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What Did You Do After The War, Dad?

by Aryeh Rubin

In early September, I embarked on a trip to Poland, Romania and Austria to announce the launch of Operation Last Chance: Rewards for Justice in those countries. Operation Last Chance offers a $10,000 reward for information leading to the arrest and conviction of Nazi war criminals.

The program, initiated in 2002, was conceived and is funded by my nonprofit foundation Targum Shlishi in partnership with the Israel office of the Simon Wiesenthal Center, which administers the program. Dr. Efraim Zuroff, director of the Wiesenthal Center’s Israel office, and I have been asked repeatedly: What is the purpose of pursuing Nazi war criminals 58 years after the war? After all, these criminals are old and frail. We, the Jewish people, have more daunting and immediate issues with which to deal. Why bother?

The legendary 94-year-old Simon Wiesenthal has customarily responded to that question by saying, “When I go to heaven, the victims of the Holocaust will confront me and say, ‘You were the lucky one, you survived. What did you do with your life?’ I will be able to respond, ‘I did not forget you.’ ” He speaks for all of us.

When I conceived Operation Last Chance, I didn’t know what effect it would have. At the very least, I believed it would help undo a terrible legacy of inaction — a legacy that can be ascribed, albeit in very different ways, to both the Jewish people and the countries harboring Nazi war criminals. Few countries pursued these killers. In those that did, relatively few criminals were brought to justice. Of those, only a minute percentage received the severe punishment they deserved.

The simple but sad fact is that for the most part, the Nazi war criminals who perpetrated the largest and most gruesome genocide in human history got away with it. To my mind, now is our last chance to act before the murderers die peacefully in their beds, with their children and grandchildren wistfully looking on — a fate they certainly do not deserve.

The primary focus of our activities in bringing Nazi war criminals to justice is to prod reluctant governments to prosecute those who participated in the well-organized killing machine that murdered one-third of our people. In an ideal world, these governments would be moved to prosecute past misdeeds out of a sense of remorse, justice and/or conscience. But our firsthand experience with Operation Last Chance reveals that in most cases, it is political expediency that motivates them. It is world opinion, political pressure and the status of pending European Union membership that nudges the haltingly slow wheels of justice.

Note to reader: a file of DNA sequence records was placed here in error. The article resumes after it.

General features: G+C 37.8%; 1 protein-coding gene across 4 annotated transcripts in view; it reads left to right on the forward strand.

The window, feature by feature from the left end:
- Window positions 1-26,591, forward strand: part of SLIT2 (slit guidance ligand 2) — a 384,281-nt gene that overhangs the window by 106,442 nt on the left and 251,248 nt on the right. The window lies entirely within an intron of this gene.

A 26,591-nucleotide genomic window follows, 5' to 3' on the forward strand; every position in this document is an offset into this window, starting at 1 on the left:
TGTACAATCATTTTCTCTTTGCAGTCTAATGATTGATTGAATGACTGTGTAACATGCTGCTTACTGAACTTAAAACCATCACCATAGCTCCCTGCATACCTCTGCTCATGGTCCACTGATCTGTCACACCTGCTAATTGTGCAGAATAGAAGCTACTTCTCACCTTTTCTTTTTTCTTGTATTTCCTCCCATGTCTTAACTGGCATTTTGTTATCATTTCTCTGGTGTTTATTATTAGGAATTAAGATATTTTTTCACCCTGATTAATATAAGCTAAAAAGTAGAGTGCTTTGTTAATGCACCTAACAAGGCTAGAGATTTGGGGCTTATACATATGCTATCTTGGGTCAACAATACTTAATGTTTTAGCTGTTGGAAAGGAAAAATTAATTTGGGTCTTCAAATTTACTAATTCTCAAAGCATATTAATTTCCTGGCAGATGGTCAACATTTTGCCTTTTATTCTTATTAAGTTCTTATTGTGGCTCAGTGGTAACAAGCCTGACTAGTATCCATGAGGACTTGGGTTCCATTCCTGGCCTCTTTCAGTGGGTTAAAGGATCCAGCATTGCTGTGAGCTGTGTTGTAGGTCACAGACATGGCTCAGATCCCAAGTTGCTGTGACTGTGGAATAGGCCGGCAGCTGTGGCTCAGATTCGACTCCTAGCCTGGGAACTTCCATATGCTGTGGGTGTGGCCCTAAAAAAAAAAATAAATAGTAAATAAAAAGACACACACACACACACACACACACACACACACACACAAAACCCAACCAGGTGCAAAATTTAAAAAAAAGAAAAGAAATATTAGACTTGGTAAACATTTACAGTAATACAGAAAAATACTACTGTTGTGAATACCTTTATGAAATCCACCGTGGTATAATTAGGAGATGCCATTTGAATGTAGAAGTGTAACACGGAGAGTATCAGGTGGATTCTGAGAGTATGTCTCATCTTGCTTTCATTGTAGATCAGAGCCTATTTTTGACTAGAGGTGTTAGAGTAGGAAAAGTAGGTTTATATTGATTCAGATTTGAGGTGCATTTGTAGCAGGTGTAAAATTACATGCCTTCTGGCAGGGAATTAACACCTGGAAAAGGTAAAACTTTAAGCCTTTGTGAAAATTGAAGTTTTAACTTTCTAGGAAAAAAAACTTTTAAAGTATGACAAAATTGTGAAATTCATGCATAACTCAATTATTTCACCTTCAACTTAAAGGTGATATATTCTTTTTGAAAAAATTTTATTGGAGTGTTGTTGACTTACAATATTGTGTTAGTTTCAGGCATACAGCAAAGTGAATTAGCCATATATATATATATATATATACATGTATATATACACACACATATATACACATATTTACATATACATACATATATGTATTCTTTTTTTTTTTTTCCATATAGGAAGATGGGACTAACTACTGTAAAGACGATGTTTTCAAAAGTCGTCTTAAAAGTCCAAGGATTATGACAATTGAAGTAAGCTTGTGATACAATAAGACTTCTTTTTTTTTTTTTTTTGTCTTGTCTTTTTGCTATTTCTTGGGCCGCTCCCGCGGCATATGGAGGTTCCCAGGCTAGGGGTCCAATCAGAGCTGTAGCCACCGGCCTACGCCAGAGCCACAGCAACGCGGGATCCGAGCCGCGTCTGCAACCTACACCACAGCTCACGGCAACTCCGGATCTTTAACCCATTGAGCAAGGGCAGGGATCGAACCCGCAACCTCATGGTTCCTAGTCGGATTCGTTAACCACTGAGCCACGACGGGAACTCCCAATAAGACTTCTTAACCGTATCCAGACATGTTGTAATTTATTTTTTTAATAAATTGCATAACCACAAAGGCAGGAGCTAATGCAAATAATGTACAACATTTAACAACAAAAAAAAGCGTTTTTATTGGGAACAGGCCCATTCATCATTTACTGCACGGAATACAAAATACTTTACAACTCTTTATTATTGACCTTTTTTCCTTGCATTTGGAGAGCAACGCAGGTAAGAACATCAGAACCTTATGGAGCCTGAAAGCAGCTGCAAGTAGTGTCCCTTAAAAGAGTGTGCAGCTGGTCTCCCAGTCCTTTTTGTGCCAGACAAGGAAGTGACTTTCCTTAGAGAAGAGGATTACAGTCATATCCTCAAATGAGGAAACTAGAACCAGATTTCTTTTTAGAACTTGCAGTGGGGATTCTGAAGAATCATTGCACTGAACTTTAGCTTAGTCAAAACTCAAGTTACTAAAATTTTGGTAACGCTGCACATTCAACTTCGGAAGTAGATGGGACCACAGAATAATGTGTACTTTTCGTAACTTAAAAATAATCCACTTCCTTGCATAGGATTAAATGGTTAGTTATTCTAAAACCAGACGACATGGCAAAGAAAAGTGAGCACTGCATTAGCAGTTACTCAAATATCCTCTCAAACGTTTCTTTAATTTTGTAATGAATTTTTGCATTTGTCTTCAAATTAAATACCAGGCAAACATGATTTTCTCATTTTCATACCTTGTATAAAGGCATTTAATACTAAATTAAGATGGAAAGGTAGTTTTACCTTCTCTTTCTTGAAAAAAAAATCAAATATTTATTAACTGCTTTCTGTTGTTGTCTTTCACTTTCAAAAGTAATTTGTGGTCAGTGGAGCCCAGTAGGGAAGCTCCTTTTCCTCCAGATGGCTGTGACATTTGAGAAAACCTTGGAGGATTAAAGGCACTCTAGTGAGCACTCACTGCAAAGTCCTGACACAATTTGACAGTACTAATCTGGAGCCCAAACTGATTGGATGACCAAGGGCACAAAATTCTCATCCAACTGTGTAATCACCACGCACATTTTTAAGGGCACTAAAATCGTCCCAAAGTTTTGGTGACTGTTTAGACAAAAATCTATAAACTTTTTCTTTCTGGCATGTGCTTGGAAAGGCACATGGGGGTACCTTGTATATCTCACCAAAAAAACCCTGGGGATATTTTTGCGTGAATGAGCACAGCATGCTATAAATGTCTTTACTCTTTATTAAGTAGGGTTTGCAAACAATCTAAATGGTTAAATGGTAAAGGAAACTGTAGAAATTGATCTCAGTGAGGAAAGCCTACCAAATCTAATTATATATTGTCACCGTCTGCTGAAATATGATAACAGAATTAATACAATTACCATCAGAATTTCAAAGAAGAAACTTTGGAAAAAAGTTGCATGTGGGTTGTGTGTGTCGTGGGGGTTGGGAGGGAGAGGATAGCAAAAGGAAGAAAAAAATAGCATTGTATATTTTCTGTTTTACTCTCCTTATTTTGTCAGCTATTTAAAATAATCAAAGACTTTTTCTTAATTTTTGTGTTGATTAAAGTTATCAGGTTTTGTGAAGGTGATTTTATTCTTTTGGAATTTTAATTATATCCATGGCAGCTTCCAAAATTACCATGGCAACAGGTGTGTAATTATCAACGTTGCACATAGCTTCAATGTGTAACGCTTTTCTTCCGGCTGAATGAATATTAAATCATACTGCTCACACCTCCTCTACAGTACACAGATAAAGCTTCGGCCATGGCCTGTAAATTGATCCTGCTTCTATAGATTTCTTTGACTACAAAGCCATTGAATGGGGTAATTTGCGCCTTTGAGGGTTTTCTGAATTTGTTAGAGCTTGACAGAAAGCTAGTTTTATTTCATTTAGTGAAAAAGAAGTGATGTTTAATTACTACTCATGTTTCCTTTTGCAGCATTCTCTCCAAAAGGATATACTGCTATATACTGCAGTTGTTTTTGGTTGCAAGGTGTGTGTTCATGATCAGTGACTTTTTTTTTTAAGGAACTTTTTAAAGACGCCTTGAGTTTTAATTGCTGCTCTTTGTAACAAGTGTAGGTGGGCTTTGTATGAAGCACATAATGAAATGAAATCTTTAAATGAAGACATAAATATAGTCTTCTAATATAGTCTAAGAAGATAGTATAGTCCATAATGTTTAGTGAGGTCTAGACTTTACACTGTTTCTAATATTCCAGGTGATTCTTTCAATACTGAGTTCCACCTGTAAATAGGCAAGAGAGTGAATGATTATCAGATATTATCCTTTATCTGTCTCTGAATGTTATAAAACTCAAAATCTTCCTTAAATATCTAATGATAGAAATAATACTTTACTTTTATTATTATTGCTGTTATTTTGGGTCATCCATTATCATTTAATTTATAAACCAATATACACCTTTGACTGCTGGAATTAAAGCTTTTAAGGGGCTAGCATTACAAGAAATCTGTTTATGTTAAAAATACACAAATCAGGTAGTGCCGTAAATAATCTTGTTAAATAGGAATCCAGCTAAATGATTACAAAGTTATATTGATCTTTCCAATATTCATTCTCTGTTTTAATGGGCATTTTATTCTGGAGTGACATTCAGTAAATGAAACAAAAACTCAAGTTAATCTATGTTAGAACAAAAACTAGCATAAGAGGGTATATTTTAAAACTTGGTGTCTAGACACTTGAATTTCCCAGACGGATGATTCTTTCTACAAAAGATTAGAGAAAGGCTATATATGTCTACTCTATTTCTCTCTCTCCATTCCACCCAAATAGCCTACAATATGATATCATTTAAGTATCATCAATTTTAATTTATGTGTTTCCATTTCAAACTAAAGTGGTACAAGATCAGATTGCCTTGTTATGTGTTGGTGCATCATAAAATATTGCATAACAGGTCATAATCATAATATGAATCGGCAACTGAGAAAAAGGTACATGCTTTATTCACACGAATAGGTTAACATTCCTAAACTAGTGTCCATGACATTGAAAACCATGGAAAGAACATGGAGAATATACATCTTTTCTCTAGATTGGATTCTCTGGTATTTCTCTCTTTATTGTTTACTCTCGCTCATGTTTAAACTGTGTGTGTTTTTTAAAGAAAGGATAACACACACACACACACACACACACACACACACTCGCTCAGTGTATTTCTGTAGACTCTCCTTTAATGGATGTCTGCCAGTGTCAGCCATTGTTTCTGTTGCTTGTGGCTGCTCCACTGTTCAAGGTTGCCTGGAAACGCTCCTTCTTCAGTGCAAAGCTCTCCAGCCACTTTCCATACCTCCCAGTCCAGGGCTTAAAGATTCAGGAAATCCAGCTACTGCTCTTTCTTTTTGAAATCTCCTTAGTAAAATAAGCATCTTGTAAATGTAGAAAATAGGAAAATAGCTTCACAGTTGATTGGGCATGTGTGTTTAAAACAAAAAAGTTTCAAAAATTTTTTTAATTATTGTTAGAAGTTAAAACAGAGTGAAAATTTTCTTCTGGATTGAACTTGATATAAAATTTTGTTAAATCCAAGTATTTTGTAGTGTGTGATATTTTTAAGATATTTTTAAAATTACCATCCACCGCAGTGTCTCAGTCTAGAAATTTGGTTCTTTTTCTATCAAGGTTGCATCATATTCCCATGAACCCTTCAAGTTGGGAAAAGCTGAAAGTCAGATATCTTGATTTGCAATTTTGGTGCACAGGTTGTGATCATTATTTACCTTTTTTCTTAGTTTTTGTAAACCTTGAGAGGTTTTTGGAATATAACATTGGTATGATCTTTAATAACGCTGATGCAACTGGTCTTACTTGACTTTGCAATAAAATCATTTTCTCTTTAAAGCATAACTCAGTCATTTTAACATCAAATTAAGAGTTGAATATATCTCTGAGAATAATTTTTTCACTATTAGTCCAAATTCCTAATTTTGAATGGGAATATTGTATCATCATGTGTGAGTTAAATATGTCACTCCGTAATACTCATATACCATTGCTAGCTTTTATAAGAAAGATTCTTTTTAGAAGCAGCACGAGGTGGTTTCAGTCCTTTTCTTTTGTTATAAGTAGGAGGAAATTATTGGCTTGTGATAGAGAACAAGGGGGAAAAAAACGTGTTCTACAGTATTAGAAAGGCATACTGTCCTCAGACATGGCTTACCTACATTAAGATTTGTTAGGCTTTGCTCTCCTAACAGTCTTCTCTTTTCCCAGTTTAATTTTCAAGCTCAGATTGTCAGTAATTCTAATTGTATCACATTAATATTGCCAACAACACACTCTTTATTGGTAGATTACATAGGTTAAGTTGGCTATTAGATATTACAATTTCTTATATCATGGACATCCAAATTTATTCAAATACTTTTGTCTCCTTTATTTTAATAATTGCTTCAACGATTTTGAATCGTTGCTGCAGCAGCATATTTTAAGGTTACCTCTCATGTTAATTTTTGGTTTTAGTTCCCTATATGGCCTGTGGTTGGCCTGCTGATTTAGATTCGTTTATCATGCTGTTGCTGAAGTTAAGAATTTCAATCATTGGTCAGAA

In most of the countries where Operation Last Chance is or will be operational (the program has been launched in Lithuania, Latvia, Estonia, Poland, Romania and Austria, with Belarus, Ukraine, Hungary and Germany scheduled for launch later in the year), Holocaust consciousness is not part of the zeitgeist. In fact, a revisionist view of history has resulted in citizens in most of these countries viewing their predecessors as victims of Nazi terror and not as participants in the murder of Jews.

Even in Germany, where the Holocaust is an integral part of the consciousness of the nation, incredibly there is of late a public discussion of the terrible German suffering during World War II. More disconcerting is that Holocaust denial is leeching its way into the very fabric of the local cultures.

Some 15 months after its inauguration, Operation Last Chance has yielded information on 241 suspects, with 55 names submitted to prosecution agencies. In Lithuania, local prosecutors have opened three murder investigations involving 22 suspects, and we expect additional investigations to be initiated in other countries. Also significant is the extensive media coverage coupled with an advertising campaign that has brought the horror of the Holocaust to the public consciousness in the 10 targeted countries.

The subtle but clear message: If you seek to harm a Jew, there will be those, perhaps unborn at the time of the crimes, who eventually will seek justice. This is particularly important in light of the centrality of the “Jew as victim” message that is a legacy of the Holocaust.

It is never too late. In the last three and one-half years, 24 Nazi war criminals have been convicted in the United States, Canada, Poland, Lithuania, France and Germany.

While we do not cast the sins of the fathers upon their children, we emphatically hold the grandparents responsible for their crimes against our people, and for crimes against humanity. Let those murderers of our families, be they 75 or 105, fear that knock on the door until their dying day, that they might yet face retribution.

To me, the relevant question is not why Operation Last Chance 58 years after the war, but why did we do so little to pursue Nazi war criminals?

How can we appeal to the world’s judicial sense of justice when we ourselves were and continue to be asleep at the wheel? Just remembering, lighting the annual memorial candle, does not send the needed message to those who would dare do it one more time.

Aryeh Rubin, a Miami-based investment manager, is the founder and director of the Targum Shlishi Foundation. Special To The Jewish Week